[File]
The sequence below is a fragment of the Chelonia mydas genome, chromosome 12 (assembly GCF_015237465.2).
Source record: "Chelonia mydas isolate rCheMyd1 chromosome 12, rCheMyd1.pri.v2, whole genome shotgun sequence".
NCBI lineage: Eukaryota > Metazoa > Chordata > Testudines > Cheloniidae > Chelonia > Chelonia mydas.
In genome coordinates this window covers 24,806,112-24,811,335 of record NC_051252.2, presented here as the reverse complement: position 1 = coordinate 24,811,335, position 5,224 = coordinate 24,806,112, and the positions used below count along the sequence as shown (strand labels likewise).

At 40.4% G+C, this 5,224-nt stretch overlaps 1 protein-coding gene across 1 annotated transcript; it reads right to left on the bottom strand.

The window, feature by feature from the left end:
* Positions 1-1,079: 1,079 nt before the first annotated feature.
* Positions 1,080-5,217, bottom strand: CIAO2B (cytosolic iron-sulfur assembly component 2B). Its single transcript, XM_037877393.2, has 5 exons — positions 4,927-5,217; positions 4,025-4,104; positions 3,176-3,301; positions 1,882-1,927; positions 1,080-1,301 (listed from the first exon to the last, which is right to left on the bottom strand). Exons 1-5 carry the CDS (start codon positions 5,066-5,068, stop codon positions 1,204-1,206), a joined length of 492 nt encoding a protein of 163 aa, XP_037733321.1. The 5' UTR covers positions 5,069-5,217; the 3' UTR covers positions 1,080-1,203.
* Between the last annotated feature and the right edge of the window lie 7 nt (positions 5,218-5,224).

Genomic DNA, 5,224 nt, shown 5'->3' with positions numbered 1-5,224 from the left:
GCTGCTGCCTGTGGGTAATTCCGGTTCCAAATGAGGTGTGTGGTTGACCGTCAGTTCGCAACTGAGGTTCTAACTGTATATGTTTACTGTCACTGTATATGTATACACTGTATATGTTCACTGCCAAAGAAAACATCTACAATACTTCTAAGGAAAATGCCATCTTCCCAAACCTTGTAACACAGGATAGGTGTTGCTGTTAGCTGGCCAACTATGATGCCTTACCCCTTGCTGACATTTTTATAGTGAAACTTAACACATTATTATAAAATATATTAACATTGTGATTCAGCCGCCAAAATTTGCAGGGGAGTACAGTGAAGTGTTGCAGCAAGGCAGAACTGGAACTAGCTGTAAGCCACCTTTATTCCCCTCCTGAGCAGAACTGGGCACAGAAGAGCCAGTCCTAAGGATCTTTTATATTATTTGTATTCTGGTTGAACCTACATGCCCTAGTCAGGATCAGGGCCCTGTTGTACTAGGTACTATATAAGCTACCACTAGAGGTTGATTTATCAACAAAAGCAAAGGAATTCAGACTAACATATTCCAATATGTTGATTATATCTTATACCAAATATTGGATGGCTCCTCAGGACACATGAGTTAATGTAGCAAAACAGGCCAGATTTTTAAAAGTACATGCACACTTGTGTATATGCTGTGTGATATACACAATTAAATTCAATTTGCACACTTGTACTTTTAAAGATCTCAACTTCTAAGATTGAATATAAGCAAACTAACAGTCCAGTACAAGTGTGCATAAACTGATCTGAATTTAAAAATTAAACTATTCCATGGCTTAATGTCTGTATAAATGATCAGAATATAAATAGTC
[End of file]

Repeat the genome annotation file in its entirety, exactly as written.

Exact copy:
The sequence below is a fragment of the Chelonia mydas genome, chromosome 12 (assembly GCF_015237465.2).
Source record: "Chelonia mydas isolate rCheMyd1 chromosome 12, rCheMyd1.pri.v2, whole genome shotgun sequence".
NCBI lineage: Eukaryota > Metazoa > Chordata > Testudines > Cheloniidae > Chelonia > Chelonia mydas.
In genome coordinates this window covers 24,806,112-24,811,335 of record NC_051252.2, presented here as the reverse complement: position 1 = coordinate 24,811,335, position 5,224 = coordinate 24,806,112, and the positions used below count along the sequence as shown (strand labels likewise).

At 40.4% G+C, this 5,224-nt stretch overlaps 1 protein-coding gene across 1 annotated transcript; it reads right to left on the bottom strand.

The window, feature by feature from the left end:
* Positions 1-1,079: 1,079 nt before the first annotated feature.
* Positions 1,080-5,217, bottom strand: CIAO2B (cytosolic iron-sulfur assembly component 2B). Its single transcript, XM_037877393.2, has 5 exons — positions 4,927-5,217; positions 4,025-4,104; positions 3,176-3,301; positions 1,882-1,927; positions 1,080-1,301 (listed from the first exon to the last, which is right to left on the bottom strand). Exons 1-5 carry the CDS (start codon positions 5,066-5,068, stop codon positions 1,204-1,206), a joined length of 492 nt encoding a protein of 163 aa, XP_037733321.1. The 5' UTR covers positions 5,069-5,217; the 3' UTR covers positions 1,080-1,203.
* Between the last annotated feature and the right edge of the window lie 7 nt (positions 5,218-5,224).

Genomic DNA, 5,224 nt, shown 5'->3' with positions numbered 1-5,224 from the left:
GCTGCTGCCTGTGGGTAATTCCGGTTCCAAATGAGGTGTGTGGTTGACCGTCAGTTCGCAACTGAGGTTCTAACTGTATATGTTTACTGTCACTGTATATGTATACACTGTATATGTTCACTGCCAAAGAAAACATCTACAATACTTCTAAGGAAAATGCCATCTTCCCAAACCTTGTAACACAGGATAGGTGTTGCTGTTAGCTGGCCAACTATGATGCCTTACCCCTTGCTGACATTTTTATAGTGAAACTTAACACATTATTATAAAATATATTAACATTGTGATTCAGCCGCCAAAATTTGCAGGGGAGTACAGTGAAGTGTTGCAGCAAGGCAGAACTGGAACTAGCTGTAAGCCACCTTTATTCCCCTCCTGAGCAGAACTGGGCACAGAAGAGCCAGTCCTAAGGATCTTTTATATTATTTGTATTCTGGTTGAACCTACATGCCCTAGTCAGGATCAGGGCCCTGTTGTACTAGGTACTATATAAGCTACCACTAGAGGTTGATTTATCAACAAAAGCAAAGGAATTCAGACTAACATATTCCAATATGTTGATTATATCTTATACCAAATATTGGATGGCTCCTCAGGACACATGAGTTAATGTAGCAAAACAGGCCAGATTTTTAAAAGTACATGCACACTTGTGTATATGCTGTGTGATATACACAATTAAATTCAATTTGCACACTTGTACTTTTAAAGATCTCAACTTCTAAGATTGAATATAAGCAAACTAACAGTCCAGTACAAGTGTGCATAAACTGATCTGAATTTAAAAATTAAACTATTCCATGGCTTAATGTCTGTATAAATGATCAGAATATAAATAGTC